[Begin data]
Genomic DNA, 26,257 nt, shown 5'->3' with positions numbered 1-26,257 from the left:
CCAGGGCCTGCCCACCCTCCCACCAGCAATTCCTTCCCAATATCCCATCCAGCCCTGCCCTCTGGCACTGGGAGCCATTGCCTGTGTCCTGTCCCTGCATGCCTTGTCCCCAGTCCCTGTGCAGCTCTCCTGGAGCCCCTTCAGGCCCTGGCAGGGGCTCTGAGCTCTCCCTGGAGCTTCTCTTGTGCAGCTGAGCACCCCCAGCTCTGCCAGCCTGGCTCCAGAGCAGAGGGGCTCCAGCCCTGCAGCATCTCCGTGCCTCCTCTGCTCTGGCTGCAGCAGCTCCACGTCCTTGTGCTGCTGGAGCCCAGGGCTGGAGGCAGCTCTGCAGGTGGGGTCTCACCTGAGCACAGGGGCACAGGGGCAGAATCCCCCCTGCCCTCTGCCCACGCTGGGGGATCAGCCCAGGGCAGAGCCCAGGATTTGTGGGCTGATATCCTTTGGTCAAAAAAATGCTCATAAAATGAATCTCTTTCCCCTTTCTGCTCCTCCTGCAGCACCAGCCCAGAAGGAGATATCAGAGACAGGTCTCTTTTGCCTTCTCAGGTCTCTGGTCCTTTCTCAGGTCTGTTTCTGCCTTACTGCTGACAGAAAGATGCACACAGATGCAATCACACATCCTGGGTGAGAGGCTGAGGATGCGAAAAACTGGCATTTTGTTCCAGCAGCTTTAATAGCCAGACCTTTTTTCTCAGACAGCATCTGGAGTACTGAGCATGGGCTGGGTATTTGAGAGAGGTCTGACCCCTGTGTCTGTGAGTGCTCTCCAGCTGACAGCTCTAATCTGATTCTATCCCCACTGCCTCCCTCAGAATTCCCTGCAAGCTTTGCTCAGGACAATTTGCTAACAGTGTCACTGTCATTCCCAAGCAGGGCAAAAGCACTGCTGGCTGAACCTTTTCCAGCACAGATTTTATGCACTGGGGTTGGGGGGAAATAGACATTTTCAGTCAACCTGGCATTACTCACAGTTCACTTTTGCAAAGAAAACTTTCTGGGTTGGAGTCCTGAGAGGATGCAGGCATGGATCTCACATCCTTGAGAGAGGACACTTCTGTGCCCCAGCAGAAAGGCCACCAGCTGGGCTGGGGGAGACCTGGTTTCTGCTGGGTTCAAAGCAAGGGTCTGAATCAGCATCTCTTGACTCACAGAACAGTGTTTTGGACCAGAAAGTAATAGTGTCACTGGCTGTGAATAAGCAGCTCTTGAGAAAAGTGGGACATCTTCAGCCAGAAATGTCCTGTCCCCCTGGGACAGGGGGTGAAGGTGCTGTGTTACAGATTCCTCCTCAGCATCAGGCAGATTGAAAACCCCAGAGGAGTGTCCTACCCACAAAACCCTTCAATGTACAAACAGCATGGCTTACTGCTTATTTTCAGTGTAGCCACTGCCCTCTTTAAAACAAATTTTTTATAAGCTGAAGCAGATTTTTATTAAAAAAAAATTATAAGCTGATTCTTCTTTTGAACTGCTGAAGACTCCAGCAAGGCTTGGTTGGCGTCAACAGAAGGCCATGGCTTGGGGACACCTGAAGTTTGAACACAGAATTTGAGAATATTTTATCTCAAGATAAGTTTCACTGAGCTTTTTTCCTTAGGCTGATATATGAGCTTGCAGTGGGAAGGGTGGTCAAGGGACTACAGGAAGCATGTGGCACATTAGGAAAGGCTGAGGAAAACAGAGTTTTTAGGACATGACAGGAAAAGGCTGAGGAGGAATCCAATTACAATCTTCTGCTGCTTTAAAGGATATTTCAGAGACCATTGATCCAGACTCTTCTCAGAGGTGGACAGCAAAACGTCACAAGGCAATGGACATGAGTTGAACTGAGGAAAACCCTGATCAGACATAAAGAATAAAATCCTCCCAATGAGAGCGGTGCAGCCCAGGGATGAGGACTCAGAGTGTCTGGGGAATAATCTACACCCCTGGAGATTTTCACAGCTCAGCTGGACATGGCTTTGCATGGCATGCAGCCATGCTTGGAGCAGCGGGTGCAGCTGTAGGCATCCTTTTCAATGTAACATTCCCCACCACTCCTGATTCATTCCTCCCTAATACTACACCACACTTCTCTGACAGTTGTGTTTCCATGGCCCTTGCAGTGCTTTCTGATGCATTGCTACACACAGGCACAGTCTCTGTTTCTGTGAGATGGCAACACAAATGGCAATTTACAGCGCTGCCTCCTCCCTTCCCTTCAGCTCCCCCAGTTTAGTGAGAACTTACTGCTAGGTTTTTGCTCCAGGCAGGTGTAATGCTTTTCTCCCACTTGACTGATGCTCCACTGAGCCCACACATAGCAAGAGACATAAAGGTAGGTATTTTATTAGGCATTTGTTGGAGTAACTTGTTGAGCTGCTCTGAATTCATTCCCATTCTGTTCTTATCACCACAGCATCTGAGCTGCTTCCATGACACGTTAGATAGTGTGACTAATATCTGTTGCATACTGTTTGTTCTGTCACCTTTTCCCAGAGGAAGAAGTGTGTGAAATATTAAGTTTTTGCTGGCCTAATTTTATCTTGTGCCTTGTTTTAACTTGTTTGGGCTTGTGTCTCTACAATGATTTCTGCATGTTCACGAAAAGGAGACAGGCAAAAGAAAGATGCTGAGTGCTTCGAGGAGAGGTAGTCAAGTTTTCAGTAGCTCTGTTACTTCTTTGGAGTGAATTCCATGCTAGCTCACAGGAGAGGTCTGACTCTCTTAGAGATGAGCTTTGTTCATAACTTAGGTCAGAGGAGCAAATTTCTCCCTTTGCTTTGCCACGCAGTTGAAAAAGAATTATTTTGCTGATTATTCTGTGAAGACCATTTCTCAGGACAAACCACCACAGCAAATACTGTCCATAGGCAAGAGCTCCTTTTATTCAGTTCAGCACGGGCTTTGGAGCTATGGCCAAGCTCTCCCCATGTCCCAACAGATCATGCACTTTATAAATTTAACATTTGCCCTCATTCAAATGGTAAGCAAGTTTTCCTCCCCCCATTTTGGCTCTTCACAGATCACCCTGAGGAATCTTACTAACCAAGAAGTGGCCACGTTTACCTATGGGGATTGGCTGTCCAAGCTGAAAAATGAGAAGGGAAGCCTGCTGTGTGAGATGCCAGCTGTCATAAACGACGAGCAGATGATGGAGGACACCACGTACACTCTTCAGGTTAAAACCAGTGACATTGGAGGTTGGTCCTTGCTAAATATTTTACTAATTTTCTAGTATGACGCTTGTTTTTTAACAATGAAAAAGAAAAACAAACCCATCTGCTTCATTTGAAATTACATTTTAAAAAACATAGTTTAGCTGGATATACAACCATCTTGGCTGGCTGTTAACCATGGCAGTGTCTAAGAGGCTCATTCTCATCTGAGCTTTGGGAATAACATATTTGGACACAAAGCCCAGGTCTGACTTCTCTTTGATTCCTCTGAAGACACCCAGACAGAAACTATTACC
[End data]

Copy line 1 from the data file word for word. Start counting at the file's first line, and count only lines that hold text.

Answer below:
Genomic DNA, 26,257 nt, shown 5'->3' with positions numbered 1-26,257 from the left: